Leo Sawikin is an old soul who composes beautiful ballads in rooms with open windows on West 28th Street in New York City. His upcoming fourth album, Row Me Away was produced by Grammy-winning producer Marc Swersky and largely mixed by Tony Black, himself a Grammy winner as the recording engineer for The Diary of Alicia Keys. With the release of “Golden Days,” Leo hopes to bring comfort and consolation to listeners as we all witness the unfolding of a new world.
Was there something (an experience) or someone in your life that was the "catalyst" for you to start writing music? Tell us about it.
I wrote my first song when I was 12 as a way to vent when I found out my first crush didn’t like me back. It was such a cathartic experience, and it was a decent song for someone my age who had never written anything before. I got hooked on the feeling of making something that made me proud.
Let's get this out of the way. What is the CRAZIEST thing that has ever happened to you in your music career?
Once while on the road back from Cape May with my drummer at the time and good friend, we went off-roading in our Lexus SUV. We drove on a road our car was probably not fully equipped for and almost got stuck in a deep puddle, but thanks to my friend’s amazing driving we were able to get through unscathed. At one point our car was actually floating on the water, but the wheels were able to push it through.
What has been the high point of your music path?
Probably getting featured in "High-Times".
So, how do you approach songwriting or what is your creative process like?
When I’m writing songs I will usually start with a chord progression. I work through a progression I feel, and then I will usually let that sink in for a few days. Generally, if I play through a progression enough I’ll start to hear a melody. Sometimes I’ll change some of the chords or the feel to fit the melody better. Once I know exactly what the melody is going to be, I start on lyrics. I always write the lyrics to fit the melody, never the other way around. Once the song is done lyrically and melodically, I’ll show it to my producer Marc and get his opinion on the structure, and he helps me make the songs more concise.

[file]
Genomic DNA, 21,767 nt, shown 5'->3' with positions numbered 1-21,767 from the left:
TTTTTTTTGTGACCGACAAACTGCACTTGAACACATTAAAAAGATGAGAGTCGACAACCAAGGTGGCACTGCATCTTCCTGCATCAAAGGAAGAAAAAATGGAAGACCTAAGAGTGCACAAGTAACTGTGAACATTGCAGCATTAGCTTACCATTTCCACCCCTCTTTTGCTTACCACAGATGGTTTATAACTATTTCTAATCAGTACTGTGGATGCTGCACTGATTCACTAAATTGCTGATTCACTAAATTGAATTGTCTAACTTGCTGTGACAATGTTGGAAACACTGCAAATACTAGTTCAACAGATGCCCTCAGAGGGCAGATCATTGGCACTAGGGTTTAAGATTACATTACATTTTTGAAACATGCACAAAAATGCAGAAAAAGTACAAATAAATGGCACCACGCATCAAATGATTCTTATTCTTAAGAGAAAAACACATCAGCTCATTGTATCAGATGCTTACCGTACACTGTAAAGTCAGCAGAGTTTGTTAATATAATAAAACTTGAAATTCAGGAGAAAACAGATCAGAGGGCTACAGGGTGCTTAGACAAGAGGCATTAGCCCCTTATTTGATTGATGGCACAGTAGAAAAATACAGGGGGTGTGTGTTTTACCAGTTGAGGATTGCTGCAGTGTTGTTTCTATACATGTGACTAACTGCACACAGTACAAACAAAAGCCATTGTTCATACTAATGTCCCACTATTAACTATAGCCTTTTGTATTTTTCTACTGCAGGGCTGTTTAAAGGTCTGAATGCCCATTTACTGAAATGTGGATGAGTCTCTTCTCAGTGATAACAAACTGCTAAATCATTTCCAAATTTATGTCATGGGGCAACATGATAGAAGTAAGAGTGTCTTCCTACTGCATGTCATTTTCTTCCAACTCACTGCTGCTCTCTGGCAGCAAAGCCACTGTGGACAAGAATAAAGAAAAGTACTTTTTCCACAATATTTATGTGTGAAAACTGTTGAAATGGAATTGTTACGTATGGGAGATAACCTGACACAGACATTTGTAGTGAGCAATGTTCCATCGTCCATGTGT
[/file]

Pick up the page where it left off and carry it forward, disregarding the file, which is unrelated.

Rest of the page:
What do you see as the biggest challenge facing Indie Artists today? Or, if you could ask the music industry to change one thing, what would it be?
Pandemic aside, I think the biggest issue that musicians face these days is that there is just way too much noise. There are so many talented artists out there; it’s more difficult to keep a listener’s attention than it ever has been before. Also there’s the fact that music streaming companies reprehensibly underpay songwriters. When you combine that with covid and not being able to play live shows, it puts musicians in an absolutely terrible position to make any sort of money. If I could change one thing, I would change the way streaming companies compensate artists for their music.
If you could share the stage with one other artist or band, who would it be and why?
A dream show for me would be playing a set of my songs with a band like the Daptones or the Roots, or even a band like My Morning Jacket or Tame Impala. I’ve always dreamed about playing my songs with a really talented band that has a specific music style noticeably different from my own. I also would love to hear someone like Lady Gaga or Adele sing one of my songs.
What are your rehearsals generally like? Or, how do you prepare for a live show?
We haven’t had any rehearsals in a long time. I have a space in my house so when I need to rehearse with a band we usually rehearse there. For the livestreams I’ve done recently, I’ve just played through my songs on my own.
Pick one song that was your greatest challenge to write. Tell us about it!
The most challenging song I’ve ever written was probably "Born Too Late." It took me a while to figure out what the chorus was going to be. The song has a very specific energy so it was a challenge to add complexity to the song while keeping that vibe intact. It also took me a bit to write the bridge. The song felt like it naturally wanted to change keys after the second chorus, but it needed to do so in a way that brought the song back down into the original key. I decided the best way to go about that was to sing the chorus melody over the pre-chorus progression, which starts on the relative minor of the first chorus chord. That combination of modulating back to the original key of the song and landing the relative minor instead of the normal major chord felt incredibly explosive. In addition, this song has been a real challenge to sing because there’s no rest time until after the bridge. I always try to build that in, but with this song there was no room.
What's coming up in the future?
I have my first solo album Row Me Away releasing in 2021 and I am in the midst of doing some live video's of the new songs.
Tell us where fans can access your music?
For more information, visit my website.
Connect on Facebook.
Stream on Spotify.